To enable the readers to know about the hard work done by Mr. Suryanarayana his life sketch is given on the back cover of the Book.
The Academy IS extremely thankful to Mr. N. Balasubramanian for having come forward to extend financial support by meeting the cost of the publication of the reprint. Mr. N. Balasubramanian is an illustrious son of his illustrious father. This family trait of rendering service to Indian Heritage and Culture is upheld also by his daughter Smt. Sarada Bain of Scotland.
The Printers M/s. Multi Craft, Chennai 600 028 are to be congratulated for the neat get-up of the reprint.
Whenever there is a decline in righteousness and rise in unrighteousness, O Bharata then, I send forth my- self (G-IV-7). So declares Bhagavan to Arjuna. He means both the main Avatars and the subsidiary ones. For does He not himself define them? 'Whatever being there is with glory, grace and vigour, know that to have sprung from a fragment of my splendour (G-X-4l)'. He has mentioned Sankara, Marichi, Brihaspathi, Skanda, Bhrigu, Narada and Kapila for examples. Among the latter, passing over such as have appeared in the dim past, and coming to the day light of history, may be listed Samartha Ramadas of Maharashtra, Sri Ramakrishna of Bengal and Sri Ramana of the South.
Sri Ramadas appeared at a time when the country was in the grip of Mahomedan oppression and religious Persecution; Sri Ramakrishna at a time when the high tide of scepticism and materialism fostered by western gales was sweeping the land of Sri Chaitanya; and Sri Ramana at a time when an epidemic of wayward atheism and contempt of Sanathana dharma was running among a section of the masses. All the three Saints strove in their life time, by the example of their lives and their utterances or writings to counteract those forces. Though each of them had a favourite approach to the Truth, all were shining examples of renunciation; all of them were easy of approach and all of them jivanmuktas.
Ramakrishna and Ramana lived in times of peace, when communications were free and publicity was un- restricted. At the fullness of their fame, seekers came to them in large numbers and their teachings spread far and wide. They had adherents who faithfully recorded their sayings and doings. Ramadas lived in times of strife and uncertainty which paralyzed spiritual movement. His teachings in spite of their value and universal appeal never travelled beyond the domain of Mahratta language to which his writings were confined, and so they have remained to this day. Ramakrishna says that there are two classes of sidhas-Nityasiddbas and Kripasiddhas. In the former their spiritual consciousness is awake since their very birth, and they assume human bodies only to teach others. In the Kripasiddhas the grace of God descends on them all of a sudden and they at once attain vision and knowledge. No better description of Ramakrishna and Ramana respectively can be given. Ramakrishna also mentions a third class, 'sadhana siddhas', those who become perfect through self-discipline, and Ramadas belongs to this class. Rarnadas like the other two had no gifts from birth, except a resolute faith and a penchant for discipline. He worked his way up by his own efforts and steadfast application. He picked up his own religious education from the extant Maharatta literature, the writings of Jnanadeva, Nivrittinath, Eknath, Tukaram and others and the various Puranas and Gitas. He pursued his own Upasana till Sri Rama his chosen deity manifested Himself. Wedded as he was to the Advaitic doctrine, he still accepted the world, holding fast to the scriptural injunctions. He says 'I know no Sanskrit. By the grace of my Sadguru I can dispense with it. I can dispense with all kinds of learning. Subtler than all that is the instruction of my Guru. It is my vedanta, the secret of my heart. There is no reference to any kind of vedantic sanekr it works in all his writings. In the Dasabodha he says that he would use only Marathi to express himself so that it may benefit the populace. Following his own enlightenment, he thought and wrote with missionary zeal giving to Karma, Bhakti and Gnana their own place in spiritual life. His know- ledge of the world was vast. In his talks he insisted on the performance of Swadharma, on devotion to the personal God, on the need of ethical discipline, on the value of association with saintly persons, on the practice of discrimination and on the diligent pursuit of self-knowledge. He considered that a qualified Guru was essential to give the living touch to a spiritual awakening. In fact he evolved a routine or sampradaya, in which according to Bhagavata (XI-2-38) 'Even running with closed eyes one cannot fall down or stumble'.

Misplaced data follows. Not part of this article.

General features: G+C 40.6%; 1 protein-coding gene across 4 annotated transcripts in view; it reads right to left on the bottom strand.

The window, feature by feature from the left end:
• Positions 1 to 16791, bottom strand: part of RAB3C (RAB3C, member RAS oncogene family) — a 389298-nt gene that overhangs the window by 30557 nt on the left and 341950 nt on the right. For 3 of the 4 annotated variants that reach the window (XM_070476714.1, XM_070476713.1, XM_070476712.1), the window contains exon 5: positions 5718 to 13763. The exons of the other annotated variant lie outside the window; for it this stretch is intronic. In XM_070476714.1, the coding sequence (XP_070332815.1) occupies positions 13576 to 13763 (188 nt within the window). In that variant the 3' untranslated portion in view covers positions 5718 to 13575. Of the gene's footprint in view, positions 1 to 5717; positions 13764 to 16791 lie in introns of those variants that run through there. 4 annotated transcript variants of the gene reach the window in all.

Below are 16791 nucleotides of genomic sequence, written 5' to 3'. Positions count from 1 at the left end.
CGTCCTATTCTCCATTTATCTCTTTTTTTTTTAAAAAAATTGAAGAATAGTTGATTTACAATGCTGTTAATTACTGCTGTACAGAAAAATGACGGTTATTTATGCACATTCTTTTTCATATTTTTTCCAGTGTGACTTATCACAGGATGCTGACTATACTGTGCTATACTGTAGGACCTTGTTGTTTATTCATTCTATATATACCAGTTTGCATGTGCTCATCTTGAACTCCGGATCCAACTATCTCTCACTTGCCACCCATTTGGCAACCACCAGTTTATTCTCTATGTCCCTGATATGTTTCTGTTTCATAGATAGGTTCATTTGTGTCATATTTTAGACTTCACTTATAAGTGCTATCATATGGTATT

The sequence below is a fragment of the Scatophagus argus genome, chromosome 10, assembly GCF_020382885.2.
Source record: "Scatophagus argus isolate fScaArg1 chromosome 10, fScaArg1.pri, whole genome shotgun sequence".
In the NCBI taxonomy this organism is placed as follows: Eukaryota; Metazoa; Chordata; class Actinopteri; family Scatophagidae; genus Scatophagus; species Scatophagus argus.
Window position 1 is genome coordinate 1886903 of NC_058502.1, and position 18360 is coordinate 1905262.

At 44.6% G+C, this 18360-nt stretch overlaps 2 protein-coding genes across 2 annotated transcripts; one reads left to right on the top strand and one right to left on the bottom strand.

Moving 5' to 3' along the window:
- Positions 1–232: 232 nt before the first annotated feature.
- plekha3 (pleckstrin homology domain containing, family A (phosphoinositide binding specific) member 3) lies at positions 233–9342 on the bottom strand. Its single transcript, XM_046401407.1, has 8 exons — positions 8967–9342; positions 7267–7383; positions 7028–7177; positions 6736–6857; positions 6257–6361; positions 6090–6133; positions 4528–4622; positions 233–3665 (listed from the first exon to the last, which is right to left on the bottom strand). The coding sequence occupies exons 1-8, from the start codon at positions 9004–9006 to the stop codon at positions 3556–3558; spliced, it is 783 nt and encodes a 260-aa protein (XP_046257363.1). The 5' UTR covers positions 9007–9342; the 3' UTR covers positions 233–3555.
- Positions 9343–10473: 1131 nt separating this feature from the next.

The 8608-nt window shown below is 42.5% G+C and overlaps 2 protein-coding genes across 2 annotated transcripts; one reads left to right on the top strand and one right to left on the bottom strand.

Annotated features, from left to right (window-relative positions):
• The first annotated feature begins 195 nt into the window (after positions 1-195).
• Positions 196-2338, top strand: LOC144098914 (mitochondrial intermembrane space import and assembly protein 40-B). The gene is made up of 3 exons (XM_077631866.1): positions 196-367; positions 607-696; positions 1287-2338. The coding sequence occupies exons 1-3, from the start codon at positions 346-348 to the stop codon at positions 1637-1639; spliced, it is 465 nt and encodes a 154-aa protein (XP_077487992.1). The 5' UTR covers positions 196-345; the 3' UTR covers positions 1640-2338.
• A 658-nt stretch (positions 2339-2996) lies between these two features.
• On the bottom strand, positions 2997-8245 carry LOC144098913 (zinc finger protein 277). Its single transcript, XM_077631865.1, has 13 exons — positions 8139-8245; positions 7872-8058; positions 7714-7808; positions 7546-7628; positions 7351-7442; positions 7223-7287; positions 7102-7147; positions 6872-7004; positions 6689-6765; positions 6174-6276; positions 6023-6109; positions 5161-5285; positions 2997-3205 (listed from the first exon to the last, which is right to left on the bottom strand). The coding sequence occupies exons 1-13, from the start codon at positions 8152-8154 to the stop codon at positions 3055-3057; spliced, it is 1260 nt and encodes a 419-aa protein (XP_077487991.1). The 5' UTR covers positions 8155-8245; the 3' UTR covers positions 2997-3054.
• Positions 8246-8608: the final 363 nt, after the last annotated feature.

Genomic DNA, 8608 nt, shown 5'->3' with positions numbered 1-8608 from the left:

The records of the lives of Ramakrishna and Ramana and their utterances have all been before the public and are surely in the knowledge of such as may peruse this writing. In the case of Ramadas although he had a few close and intelligent disciples during his career, none of them have left us a connected account of the 45 years of his public life, nor a view of his personal dealings and sayings. A number of such incidents as are found published from time to time and of miracles attributed to him may be safely dismissed as apocryphal. He says 'miracles do not constitute spirituality and such stories are not true indications of spiritual greatness. Spiritual greatness lies only in the knowledge of the Self.' His life story has to be assembled from the surviving records of the several mutts and private papers as well as the records of his association with Shivaji. His written works are however, preserved and suffice to portray his eminence and his consideration for mankind. He is unreserved and ingenuous in conveying his thoughts to the readers. He is not chary of presenting his own accomplishments, be they in discipline, upasana or even his realization, as an incentive to them. He often tells us that he has practised the virtues he is preaching to others and that the ideal of life he places before them is one he has realized for himself. Says he' the end of my spiritual life has been attained. The purpose of my life has been fulfilled. The impersonal Brahman has been reached. All illusion has come to an end. The nature of the phenomenal world has been traced. What I had seen as in a dream has been dispelled in the state of spiritual wakefulness. The secret of spiritual life has been ineffable. The round of births and deaths has come to a close.' In verses 47-56 of 'Manache Sloka', he -gives a schedule of discipline he observed, which is indicative of his mastery over himself. Ramadas' association' with Shivaji which commenced when the latter was out of his teens and continued to grow on a master -disciple basis for over 30 years, and the advice constantly sought by Shivaji and tendered over his policies and ministration after he came to power and till his death, remain a very important episode in Maharatta history. It speaks to the close interest with which the saint as well as Shivaji followed the fortunes of the people and endeavoured to better their lot which was at that time deplorable. These are matter for their biography.